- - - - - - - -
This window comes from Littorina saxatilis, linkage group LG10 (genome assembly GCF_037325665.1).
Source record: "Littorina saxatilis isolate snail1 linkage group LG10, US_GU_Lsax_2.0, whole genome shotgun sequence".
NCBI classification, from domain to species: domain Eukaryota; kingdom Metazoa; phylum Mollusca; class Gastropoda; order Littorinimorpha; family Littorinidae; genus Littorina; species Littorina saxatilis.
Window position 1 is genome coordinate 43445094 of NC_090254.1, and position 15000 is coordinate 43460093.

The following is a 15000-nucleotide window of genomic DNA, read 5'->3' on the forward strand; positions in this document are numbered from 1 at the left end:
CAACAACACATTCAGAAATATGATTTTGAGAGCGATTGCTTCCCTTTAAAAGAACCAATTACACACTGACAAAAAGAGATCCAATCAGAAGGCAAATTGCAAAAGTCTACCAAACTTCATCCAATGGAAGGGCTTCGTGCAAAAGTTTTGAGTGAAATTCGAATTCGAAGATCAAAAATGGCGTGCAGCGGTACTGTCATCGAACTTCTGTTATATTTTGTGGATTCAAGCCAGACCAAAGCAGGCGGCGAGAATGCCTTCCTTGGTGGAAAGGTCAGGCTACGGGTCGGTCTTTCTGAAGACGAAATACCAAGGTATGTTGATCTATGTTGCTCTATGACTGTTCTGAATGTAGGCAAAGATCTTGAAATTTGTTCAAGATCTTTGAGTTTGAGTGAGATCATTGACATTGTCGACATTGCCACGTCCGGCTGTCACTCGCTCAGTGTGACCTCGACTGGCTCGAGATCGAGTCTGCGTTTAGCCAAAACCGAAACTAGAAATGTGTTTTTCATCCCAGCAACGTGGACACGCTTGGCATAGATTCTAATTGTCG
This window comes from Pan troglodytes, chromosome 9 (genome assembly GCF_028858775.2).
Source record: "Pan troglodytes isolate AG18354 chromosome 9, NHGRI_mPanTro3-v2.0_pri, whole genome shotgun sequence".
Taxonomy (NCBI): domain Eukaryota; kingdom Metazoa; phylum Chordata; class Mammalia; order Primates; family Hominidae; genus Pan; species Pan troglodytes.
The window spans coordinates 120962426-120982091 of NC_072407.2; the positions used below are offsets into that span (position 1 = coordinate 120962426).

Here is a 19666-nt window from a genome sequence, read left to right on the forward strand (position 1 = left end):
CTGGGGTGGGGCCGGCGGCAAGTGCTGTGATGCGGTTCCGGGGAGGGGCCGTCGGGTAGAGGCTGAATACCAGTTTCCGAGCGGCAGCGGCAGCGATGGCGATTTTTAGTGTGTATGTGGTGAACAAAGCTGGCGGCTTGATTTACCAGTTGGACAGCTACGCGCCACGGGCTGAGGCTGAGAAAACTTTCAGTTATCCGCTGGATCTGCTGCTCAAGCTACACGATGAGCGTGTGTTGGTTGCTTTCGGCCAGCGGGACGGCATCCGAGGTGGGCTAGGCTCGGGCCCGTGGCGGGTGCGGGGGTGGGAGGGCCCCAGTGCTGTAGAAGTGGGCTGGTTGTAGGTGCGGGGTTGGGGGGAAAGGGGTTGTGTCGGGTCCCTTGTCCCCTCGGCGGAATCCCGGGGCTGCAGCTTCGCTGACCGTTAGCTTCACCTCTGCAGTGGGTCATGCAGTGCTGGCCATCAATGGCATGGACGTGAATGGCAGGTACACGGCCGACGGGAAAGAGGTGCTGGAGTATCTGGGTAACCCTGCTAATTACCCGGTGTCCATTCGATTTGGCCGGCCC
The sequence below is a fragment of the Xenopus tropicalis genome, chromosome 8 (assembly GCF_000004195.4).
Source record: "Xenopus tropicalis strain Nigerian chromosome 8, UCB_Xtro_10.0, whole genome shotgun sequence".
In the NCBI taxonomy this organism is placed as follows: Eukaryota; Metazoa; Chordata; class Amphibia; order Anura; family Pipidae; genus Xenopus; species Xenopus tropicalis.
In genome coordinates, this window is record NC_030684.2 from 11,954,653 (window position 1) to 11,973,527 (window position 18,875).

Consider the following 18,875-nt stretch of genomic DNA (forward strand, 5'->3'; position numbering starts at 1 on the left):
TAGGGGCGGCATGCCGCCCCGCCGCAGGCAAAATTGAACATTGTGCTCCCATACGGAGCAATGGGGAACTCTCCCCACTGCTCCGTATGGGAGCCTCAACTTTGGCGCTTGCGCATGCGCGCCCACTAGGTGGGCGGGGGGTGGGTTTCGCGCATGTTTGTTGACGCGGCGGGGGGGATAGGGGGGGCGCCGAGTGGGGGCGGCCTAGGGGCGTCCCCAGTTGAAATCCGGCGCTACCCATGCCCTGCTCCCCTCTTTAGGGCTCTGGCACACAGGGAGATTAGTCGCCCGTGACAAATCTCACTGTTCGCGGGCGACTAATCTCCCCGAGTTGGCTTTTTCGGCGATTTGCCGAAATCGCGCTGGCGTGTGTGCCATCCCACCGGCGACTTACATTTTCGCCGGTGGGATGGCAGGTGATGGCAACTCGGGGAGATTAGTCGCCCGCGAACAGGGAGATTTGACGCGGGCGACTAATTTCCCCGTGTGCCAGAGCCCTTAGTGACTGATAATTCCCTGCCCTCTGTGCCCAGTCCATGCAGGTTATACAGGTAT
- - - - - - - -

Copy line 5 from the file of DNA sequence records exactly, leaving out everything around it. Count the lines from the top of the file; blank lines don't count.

The following is a 15000-nucleotide window of genomic DNA, read 5'->3' on the forward strand; positions in this document are numbered from 1 at the left end: